Daily BulletinDaily Bulletin

The Conversation

  • Written by The Conversation
imageIs Nick Clegg ready for his close up?Dominic Lipinski/PA Wire

Welcome to The Conversation’s Manifesto Check, where academics subject each party’s election manifesto to unbiased, expert scrutiny. Here is what our experts had to say about the Liberal Democrats’ top policies. Follow the links for further analysis.

Economy

David Chivers, Lecturer in Economics at Exeter College, University of Oxford

The Liberal Democrats propose to tackle the deficit in a way that means the country would cut less than the Conservatives and borrow less than Labour. Essentially, the economic message delivered in their manifesto is that austerity is necessary as the current debt levels are too high. This will be achieved by a combination of tax increases as well as spending cuts.

But on closer inspection of the manifesto, only £5 billion of the current £27 billion structural deficits will be raised through tax increases. The rest of the savings will come from tackling tax avoidance, departmental savings, as well as welfare savings.

The Liberal Democrats' claim that cutting the deficit is essential for growth and employment is that it increases business confidence. This statement is misleading and is a result of a general lack of clarity over what government debt is and its effect on the health of a country’s economy.

Read more here.

Immigration

Ian Preston, Professor of Economics at UCL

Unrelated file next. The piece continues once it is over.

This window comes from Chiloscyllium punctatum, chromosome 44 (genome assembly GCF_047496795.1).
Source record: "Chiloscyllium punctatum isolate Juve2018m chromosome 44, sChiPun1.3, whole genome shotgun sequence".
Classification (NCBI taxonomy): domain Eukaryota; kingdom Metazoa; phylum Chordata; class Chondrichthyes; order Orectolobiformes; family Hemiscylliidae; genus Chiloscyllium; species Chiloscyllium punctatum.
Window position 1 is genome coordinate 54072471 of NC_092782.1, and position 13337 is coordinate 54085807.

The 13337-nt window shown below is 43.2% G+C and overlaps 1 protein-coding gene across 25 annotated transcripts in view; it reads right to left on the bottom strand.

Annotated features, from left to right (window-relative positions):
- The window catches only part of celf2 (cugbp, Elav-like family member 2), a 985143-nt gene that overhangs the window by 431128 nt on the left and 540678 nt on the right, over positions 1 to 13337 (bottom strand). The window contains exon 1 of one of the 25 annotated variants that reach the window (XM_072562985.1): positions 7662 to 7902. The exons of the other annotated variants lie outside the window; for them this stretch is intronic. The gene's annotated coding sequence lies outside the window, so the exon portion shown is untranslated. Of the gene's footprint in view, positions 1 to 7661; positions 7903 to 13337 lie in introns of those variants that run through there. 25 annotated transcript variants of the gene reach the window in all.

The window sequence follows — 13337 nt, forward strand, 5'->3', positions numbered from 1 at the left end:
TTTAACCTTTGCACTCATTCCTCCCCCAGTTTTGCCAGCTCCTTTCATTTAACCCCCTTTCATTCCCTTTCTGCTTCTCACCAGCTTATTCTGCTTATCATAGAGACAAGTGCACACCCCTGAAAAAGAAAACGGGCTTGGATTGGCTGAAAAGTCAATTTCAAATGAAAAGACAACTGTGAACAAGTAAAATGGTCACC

When asked about immigration in the recent leaders' debate, Nick Clegg sought to draw a distinction between “good” and “bad” immigration. The Liberal Democrat manifesto does not try to push this distinction. Immigration is presented as primarily a good thing. The party believes in Britain as an “open, trading nation”, “within the European Union and beyond” and celebrates openness to “visitors who boost our economy”, “migrant workers who play a vital role in business and public services” and “refugees fleeing persecution”.

Although the Liberal Democrats were part of a coalition that has tightened immigration policy in several ways, in its manifesto, the party positions itself to push for a relatively liberal approach to future decision making.

Read more here.

Health

Andrew Street, Professor of Health Economics at University of York

The section on “building a healthier society” in the Liberal Democrat’s manifesto shares much in common with the manifestos already published by the other parties. But taken overall, the Lib Dems offer the most coherent set of plans to improve our health and wellbeing.

There is cross-party consensus about the importance of prevention and promoting healthy lifestyles, the need for joined up health and social care, and that funding increases are required, though parties differ by how much and where funding will come from. The Lib Dems claim while in power to have “increased the NHS budget every year in real terms”, though funding increases have been lower than for any previous administration. Now, the party promises that funding for the NHS in England will be “at least £8 billion higher a year in real terms by 2020”, financed by tax increases and a hoped-for economic recovery.